American Airlines and US Airways want the Justice Department to explain why it approved four previous mergers but filed an antitrust suit to block theirs.
The airlines sought in a federal court filing Friday to force DOJ to turn over documents related to those mergers. In the 111-page motion, the airlines accused the government of "a dramatic change in its view of consolidation."
American and US Airways also wondered, incredulously, why the Justice Department considered the documents in the previous four mergers "off-limits" in the current case.
"DOJ seeks to prevent Defendants from learning the facts on which it approved the other four mergers," the motion said.
The government filed suit last month against the $11 billion deal, which would create the world's largest airline. The case is scheduled to go to trial in federal district court in Washington in late November.
An excerpt from the motion:
"Over the past eight years, DOJ has approved four airline mergers similar to the one at issue here. Each time, DOJ issued press releases explaining that, after careful consideration, it had determined that the merger would enhance competition in the airline industry and benefit the traveling public.
"Those mergers—the 2005 US Airways-America West Airlines merger, the 2008 Delta Air Lines-Northwest Airlines merger, the 2010 United AirlinesContinental Airlines merger, and the 2011 Southwest Airlines-AirTran merger—spurred competition and allowed United and Delta to create broad airline networks with global reach.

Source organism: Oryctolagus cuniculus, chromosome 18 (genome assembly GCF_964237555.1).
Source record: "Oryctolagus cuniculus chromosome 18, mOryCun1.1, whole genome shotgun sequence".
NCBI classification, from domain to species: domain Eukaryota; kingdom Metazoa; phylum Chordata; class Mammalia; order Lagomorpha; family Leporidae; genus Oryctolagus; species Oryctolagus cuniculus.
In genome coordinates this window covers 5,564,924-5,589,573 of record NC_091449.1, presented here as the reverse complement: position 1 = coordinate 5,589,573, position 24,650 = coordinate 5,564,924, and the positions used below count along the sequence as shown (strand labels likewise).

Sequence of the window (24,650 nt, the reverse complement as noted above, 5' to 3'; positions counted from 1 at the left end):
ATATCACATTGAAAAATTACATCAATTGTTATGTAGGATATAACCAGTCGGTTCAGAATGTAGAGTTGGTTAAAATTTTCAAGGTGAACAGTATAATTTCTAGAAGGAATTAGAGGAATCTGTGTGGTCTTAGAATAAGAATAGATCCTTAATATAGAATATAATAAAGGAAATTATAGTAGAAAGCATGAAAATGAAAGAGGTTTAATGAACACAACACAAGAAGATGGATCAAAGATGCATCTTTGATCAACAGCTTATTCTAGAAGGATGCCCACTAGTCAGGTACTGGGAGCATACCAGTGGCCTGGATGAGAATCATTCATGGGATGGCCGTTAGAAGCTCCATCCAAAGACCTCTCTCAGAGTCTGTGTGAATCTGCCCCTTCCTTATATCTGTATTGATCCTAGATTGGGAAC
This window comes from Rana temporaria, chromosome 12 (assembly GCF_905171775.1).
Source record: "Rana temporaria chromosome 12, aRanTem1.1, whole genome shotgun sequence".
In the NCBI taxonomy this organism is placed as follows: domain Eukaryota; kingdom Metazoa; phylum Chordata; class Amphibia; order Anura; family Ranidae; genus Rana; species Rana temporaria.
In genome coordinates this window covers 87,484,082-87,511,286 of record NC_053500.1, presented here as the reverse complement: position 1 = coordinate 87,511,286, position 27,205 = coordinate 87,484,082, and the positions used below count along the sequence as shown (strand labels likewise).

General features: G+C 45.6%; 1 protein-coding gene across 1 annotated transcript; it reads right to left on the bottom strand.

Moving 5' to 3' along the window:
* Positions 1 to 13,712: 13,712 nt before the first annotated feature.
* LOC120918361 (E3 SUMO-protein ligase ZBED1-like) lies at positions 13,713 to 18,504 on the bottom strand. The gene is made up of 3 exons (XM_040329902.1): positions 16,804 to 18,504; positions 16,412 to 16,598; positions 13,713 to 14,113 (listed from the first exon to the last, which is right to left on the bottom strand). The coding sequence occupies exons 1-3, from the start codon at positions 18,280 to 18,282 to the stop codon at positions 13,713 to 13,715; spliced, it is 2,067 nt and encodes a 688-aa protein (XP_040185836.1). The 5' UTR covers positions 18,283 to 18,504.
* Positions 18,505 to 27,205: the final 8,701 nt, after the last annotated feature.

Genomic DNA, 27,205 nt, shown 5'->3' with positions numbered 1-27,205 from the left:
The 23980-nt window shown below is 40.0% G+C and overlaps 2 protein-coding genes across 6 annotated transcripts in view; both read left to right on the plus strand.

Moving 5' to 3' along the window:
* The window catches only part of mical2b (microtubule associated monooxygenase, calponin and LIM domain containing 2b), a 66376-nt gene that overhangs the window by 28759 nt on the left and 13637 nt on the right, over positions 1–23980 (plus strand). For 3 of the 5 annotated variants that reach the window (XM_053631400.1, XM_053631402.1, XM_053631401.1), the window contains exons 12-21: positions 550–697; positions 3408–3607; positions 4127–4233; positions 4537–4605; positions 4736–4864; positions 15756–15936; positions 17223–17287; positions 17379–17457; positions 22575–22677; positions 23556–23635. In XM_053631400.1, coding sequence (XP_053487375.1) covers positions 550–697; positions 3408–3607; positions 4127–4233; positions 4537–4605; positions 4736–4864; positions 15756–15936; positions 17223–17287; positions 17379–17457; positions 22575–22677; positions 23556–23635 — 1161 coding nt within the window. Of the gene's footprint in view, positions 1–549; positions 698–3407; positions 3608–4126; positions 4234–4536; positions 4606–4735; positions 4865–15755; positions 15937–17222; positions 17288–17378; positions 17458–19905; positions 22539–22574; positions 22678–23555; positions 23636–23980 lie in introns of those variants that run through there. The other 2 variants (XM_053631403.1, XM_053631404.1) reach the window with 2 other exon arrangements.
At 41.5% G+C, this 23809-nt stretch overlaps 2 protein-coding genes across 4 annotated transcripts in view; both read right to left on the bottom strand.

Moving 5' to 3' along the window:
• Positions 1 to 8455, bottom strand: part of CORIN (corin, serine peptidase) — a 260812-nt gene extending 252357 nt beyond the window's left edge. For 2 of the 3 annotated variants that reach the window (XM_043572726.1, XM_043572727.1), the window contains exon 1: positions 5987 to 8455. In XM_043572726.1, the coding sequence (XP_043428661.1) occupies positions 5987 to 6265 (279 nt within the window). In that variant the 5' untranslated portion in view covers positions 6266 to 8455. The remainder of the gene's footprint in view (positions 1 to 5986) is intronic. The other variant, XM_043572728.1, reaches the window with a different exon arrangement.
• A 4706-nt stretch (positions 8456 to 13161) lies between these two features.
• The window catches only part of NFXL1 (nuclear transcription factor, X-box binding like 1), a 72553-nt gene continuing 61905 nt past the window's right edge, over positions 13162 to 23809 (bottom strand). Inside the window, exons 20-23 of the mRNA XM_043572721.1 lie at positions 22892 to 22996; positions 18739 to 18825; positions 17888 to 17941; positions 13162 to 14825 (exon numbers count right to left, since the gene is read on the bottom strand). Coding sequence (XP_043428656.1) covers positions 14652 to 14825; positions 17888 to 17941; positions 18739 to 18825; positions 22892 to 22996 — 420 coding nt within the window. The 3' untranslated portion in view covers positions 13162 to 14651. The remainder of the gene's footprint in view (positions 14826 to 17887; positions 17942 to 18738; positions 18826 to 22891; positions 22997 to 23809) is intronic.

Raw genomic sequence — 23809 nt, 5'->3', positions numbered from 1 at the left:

"But in the Amended Complaint, DOJ alleges that those mergers “hurt passengers” and that the American Airlines-US Airways merger would exacerbate the harm caused by the previous mergers.
"Even more remarkable than DOJ’s abrupt and unexplained reversal is the fact that it contends that the dramatic change in its view of consolidation in the airline industry is off-limits in the discovery process here. DOJ seeks to prevent Defendants from learning the facts on which it approved the other four mergers.
"But DOJ cannot assert that the American-US Airways merger should be blocked because it could cause the same results as the prior mergers, and, at the same time, contend that those mergers have no relevance here. Plaintiffs raised this line of inquiry themselves, and the discovery sought will be used to demonstrate that this merger offers significant procompetitive benefits. Accordingly, Plaintiffs should be compelled to provide the requested discovery."